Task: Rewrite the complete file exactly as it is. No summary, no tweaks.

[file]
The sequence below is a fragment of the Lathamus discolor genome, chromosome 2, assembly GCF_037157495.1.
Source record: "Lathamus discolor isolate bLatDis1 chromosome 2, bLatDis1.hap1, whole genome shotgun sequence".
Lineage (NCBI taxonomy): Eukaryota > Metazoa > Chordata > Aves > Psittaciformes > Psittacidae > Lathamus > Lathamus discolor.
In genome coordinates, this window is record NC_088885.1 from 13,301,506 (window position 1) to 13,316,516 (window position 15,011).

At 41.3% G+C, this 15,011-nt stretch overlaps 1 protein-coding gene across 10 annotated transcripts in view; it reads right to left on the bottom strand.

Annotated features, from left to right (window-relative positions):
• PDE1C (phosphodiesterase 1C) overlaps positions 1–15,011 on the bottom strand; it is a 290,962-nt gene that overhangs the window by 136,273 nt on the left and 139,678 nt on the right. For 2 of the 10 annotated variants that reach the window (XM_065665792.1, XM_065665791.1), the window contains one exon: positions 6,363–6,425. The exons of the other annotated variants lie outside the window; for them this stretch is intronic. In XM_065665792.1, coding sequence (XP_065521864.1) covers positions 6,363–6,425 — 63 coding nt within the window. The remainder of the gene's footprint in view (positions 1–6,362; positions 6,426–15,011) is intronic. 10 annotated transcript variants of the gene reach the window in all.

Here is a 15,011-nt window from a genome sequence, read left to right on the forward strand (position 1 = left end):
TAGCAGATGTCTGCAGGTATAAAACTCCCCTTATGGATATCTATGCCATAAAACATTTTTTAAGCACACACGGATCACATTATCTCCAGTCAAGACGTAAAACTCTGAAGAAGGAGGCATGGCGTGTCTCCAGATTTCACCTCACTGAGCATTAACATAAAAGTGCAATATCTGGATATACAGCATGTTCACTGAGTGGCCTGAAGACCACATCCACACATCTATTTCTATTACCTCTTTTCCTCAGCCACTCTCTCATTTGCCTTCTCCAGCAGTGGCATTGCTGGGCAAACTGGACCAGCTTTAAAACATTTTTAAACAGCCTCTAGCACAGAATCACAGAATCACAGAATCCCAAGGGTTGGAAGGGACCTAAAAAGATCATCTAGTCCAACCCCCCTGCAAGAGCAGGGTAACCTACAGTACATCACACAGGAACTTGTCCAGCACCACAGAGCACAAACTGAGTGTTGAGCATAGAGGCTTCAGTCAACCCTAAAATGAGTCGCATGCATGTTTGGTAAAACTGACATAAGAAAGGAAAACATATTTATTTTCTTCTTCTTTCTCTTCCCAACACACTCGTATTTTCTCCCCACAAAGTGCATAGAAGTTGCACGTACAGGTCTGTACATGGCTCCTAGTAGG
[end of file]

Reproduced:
The sequence below is a fragment of the Lathamus discolor genome, chromosome 2, assembly GCF_037157495.1.
Source record: "Lathamus discolor isolate bLatDis1 chromosome 2, bLatDis1.hap1, whole genome shotgun sequence".
Lineage (NCBI taxonomy): Eukaryota > Metazoa > Chordata > Aves > Psittaciformes > Psittacidae > Lathamus > Lathamus discolor.
In genome coordinates, this window is record NC_088885.1 from 13,301,506 (window position 1) to 13,316,516 (window position 15,011).

At 41.3% G+C, this 15,011-nt stretch overlaps 1 protein-coding gene across 10 annotated transcripts in view; it reads right to left on the bottom strand.

Annotated features, from left to right (window-relative positions):
• PDE1C (phosphodiesterase 1C) overlaps positions 1–15,011 on the bottom strand; it is a 290,962-nt gene that overhangs the window by 136,273 nt on the left and 139,678 nt on the right. For 2 of the 10 annotated variants that reach the window (XM_065665792.1, XM_065665791.1), the window contains one exon: positions 6,363–6,425. The exons of the other annotated variants lie outside the window; for them this stretch is intronic. In XM_065665792.1, coding sequence (XP_065521864.1) covers positions 6,363–6,425 — 63 coding nt within the window. The remainder of the gene's footprint in view (positions 1–6,362; positions 6,426–15,011) is intronic. 10 annotated transcript variants of the gene reach the window in all.

Here is a 15,011-nt window from a genome sequence, read left to right on the forward strand (position 1 = left end):
TAGCAGATGTCTGCAGGTATAAAACTCCCCTTATGGATATCTATGCCATAAAACATTTTTTAAGCACACACGGATCACATTATCTCCAGTCAAGACGTAAAACTCTGAAGAAGGAGGCATGGCGTGTCTCCAGATTTCACCTCACTGAGCATTAACATAAAAGTGCAATATCTGGATATACAGCATGTTCACTGAGTGGCCTGAAGACCACATCCACACATCTATTTCTATTACCTCTTTTCCTCAGCCACTCTCTCATTTGCCTTCTCCAGCAGTGGCATTGCTGGGCAAACTGGACCAGCTTTAAAACATTTTTAAACAGCCTCTAGCACAGAATCACAGAATCACAGAATCCCAAGGGTTGGAAGGGACCTAAAAAGATCATCTAGTCCAACCCCCCTGCAAGAGCAGGGTAACCTACAGTACATCACACAGGAACTTGTCCAGCACCACAGAGCACAAACTGAGTGTTGAGCATAGAGGCTTCAGTCAACCCTAAAATGAGTCGCATGCATGTTTGGTAAAACTGACATAAGAAAGGAAAACATATTTATTTTCTTCTTCTTTCTCTTCCCAACACACTCGTATTTTCTCCCCACAAAGTGCATAGAAGTTGCACGTACAGGTCTGTACATGGCTCCTAGTAGG